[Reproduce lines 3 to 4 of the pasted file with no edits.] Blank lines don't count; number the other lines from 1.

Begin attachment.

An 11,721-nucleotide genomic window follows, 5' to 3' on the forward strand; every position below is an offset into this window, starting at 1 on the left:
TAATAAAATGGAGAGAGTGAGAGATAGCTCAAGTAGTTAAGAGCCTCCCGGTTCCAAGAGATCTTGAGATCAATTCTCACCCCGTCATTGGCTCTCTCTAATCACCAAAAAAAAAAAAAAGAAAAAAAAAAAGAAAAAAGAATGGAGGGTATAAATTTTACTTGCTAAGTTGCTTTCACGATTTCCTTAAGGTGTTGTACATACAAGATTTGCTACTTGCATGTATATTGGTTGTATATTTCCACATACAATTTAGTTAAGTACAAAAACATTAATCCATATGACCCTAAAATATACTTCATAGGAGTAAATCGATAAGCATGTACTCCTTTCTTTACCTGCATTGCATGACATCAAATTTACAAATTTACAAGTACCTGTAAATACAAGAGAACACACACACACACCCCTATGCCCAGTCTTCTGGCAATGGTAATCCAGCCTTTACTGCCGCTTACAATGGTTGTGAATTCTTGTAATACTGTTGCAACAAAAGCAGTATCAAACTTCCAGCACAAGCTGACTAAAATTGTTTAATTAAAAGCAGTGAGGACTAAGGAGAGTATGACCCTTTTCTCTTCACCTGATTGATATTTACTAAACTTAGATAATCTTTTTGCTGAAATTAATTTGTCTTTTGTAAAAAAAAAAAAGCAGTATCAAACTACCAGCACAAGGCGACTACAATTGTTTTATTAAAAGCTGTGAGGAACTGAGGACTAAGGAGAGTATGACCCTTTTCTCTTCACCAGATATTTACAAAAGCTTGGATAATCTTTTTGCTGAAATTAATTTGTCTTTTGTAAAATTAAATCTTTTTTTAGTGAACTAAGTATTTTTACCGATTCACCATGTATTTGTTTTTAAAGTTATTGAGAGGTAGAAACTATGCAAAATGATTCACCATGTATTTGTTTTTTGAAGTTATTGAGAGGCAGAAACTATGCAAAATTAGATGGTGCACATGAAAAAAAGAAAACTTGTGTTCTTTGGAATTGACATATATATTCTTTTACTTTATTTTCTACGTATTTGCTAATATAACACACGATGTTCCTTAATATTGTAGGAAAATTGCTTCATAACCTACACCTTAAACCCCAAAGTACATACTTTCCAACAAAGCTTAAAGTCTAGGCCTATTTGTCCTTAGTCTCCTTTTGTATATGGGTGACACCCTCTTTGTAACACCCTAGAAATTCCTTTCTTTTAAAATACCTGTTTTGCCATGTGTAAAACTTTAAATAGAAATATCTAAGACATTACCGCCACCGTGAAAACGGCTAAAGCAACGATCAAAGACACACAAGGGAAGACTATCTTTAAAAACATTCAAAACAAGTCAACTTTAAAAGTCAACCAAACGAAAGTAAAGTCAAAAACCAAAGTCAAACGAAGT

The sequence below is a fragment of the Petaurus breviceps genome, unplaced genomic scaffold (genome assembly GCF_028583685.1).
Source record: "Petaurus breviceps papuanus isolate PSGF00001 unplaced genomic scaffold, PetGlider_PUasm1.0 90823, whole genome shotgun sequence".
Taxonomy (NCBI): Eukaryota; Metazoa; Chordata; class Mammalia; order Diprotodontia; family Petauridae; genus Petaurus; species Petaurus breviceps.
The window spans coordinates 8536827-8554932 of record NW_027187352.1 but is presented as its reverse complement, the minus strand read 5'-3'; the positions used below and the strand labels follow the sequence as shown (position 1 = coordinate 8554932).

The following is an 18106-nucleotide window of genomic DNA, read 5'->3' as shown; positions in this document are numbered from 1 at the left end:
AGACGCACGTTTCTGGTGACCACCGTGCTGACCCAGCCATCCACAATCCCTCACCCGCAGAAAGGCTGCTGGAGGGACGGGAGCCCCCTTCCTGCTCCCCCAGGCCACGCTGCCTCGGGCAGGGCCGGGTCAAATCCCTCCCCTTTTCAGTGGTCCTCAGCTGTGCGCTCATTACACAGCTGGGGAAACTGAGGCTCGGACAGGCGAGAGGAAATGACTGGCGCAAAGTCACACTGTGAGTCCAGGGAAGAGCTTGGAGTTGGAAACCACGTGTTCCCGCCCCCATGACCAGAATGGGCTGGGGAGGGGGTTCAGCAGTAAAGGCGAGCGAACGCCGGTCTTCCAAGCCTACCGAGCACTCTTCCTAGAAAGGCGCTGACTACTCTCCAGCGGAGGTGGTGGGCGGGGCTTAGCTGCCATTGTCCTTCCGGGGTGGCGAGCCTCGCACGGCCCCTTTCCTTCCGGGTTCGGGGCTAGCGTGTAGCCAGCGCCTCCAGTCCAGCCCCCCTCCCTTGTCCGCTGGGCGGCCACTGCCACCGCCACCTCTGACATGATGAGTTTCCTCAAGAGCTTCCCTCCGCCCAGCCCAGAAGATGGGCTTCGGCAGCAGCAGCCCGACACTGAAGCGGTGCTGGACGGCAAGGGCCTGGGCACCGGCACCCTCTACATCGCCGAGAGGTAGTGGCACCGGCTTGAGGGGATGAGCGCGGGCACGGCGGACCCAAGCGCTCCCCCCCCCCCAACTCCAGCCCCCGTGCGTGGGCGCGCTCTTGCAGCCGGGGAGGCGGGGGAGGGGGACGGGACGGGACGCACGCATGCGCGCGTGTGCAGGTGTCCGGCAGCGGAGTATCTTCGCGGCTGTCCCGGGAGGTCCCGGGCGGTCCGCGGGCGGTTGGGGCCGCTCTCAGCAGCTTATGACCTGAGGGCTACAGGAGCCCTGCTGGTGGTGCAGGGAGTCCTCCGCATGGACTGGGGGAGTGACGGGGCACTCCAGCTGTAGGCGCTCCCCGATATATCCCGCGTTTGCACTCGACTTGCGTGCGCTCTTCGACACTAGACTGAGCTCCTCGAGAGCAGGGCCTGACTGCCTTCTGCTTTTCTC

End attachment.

The sequence below is a fragment of the Petaurus breviceps genome, unplaced genomic scaffold (genome assembly GCF_028583685.1).
Source record: "Petaurus breviceps papuanus isolate PSGF00001 unplaced genomic scaffold, PetGlider_PUasm1.0 90823, whole genome shotgun sequence".